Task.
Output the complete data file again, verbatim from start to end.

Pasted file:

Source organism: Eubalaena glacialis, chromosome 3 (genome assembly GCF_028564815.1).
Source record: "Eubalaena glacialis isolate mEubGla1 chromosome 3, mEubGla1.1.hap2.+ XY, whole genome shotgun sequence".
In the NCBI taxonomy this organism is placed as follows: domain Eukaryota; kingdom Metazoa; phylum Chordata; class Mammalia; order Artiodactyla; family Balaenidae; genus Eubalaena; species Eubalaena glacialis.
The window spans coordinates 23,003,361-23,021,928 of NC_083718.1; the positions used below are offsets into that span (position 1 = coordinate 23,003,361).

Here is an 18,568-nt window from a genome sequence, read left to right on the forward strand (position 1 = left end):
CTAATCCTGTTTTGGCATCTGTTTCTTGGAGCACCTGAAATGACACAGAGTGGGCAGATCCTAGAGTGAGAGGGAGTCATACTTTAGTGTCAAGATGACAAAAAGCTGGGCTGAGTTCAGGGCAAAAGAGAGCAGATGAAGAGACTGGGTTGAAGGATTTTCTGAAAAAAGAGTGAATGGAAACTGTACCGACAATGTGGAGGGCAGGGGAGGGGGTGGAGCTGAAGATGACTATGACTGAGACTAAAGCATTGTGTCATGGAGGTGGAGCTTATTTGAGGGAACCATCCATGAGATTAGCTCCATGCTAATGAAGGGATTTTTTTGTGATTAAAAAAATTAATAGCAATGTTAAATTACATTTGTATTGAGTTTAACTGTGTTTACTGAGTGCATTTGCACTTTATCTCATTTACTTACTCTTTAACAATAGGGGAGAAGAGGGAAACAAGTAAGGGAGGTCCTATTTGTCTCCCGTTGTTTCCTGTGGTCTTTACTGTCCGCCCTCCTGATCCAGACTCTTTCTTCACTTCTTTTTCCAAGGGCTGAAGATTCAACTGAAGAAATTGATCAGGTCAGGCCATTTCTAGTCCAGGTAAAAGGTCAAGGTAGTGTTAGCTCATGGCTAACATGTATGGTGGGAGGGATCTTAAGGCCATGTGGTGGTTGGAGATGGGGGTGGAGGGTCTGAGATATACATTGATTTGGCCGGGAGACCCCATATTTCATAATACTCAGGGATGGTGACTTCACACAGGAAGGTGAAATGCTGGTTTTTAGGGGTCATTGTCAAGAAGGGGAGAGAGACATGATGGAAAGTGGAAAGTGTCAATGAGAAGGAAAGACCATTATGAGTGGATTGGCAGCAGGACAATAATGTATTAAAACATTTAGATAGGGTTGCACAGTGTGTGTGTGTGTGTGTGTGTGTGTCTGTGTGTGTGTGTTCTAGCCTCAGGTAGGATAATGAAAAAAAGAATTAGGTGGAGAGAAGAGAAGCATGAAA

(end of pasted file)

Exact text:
Source organism: Eubalaena glacialis, chromosome 3 (genome assembly GCF_028564815.1).
Source record: "Eubalaena glacialis isolate mEubGla1 chromosome 3, mEubGla1.1.hap2.+ XY, whole genome shotgun sequence".
In the NCBI taxonomy this organism is placed as follows: domain Eukaryota; kingdom Metazoa; phylum Chordata; class Mammalia; order Artiodactyla; family Balaenidae; genus Eubalaena; species Eubalaena glacialis.
The window spans coordinates 23,003,361-23,021,928 of NC_083718.1; the positions used below are offsets into that span (position 1 = coordinate 23,003,361).

Here is an 18,568-nt window from a genome sequence, read left to right on the forward strand (position 1 = left end):
CTAATCCTGTTTTGGCATCTGTTTCTTGGAGCACCTGAAATGACACAGAGTGGGCAGATCCTAGAGTGAGAGGGAGTCATACTTTAGTGTCAAGATGACAAAAAGCTGGGCTGAGTTCAGGGCAAAAGAGAGCAGATGAAGAGACTGGGTTGAAGGATTTTCTGAAAAAAGAGTGAATGGAAACTGTACCGACAATGTGGAGGGCAGGGGAGGGGGTGGAGCTGAAGATGACTATGACTGAGACTAAAGCATTGTGTCATGGAGGTGGAGCTTATTTGAGGGAACCATCCATGAGATTAGCTCCATGCTAATGAAGGGATTTTTTTGTGATTAAAAAAATTAATAGCAATGTTAAATTACATTTGTATTGAGTTTAACTGTGTTTACTGAGTGCATTTGCACTTTATCTCATTTACTTACTCTTTAACAATAGGGGAGAAGAGGGAAACAAGTAAGGGAGGTCCTATTTGTCTCCCGTTGTTTCCTGTGGTCTTTACTGTCCGCCCTCCTGATCCAGACTCTTTCTTCACTTCTTTTTCCAAGGGCTGAAGATTCAACTGAAGAAATTGATCAGGTCAGGCCATTTCTAGTCCAGGTAAAAGGTCAAGGTAGTGTTAGCTCATGGCTAACATGTATGGTGGGAGGGATCTTAAGGCCATGTGGTGGTTGGAGATGGGGGTGGAGGGTCTGAGATATACATTGATTTGGCCGGGAGACCCCATATTTCATAATACTCAGGGATGGTGACTTCACACAGGAAGGTGAAATGCTGGTTTTTAGGGGTCATTGTCAAGAAGGGGAGAGAGACATGATGGAAAGTGGAAAGTGTCAATGAGAAGGAAAGACCATTATGAGTGGATTGGCAGCAGGACAATAATGTATTAAAACATTTAGATAGGGTTGCACAGTGTGTGTGTGTGTGTGTGTGTGTGTCTGTGTGTGTGTGTTCTAGCCTCAGGTAGGATAATGAAAAAAAGAATTAGGTGGAGAGAAGAGAAGCATGAAA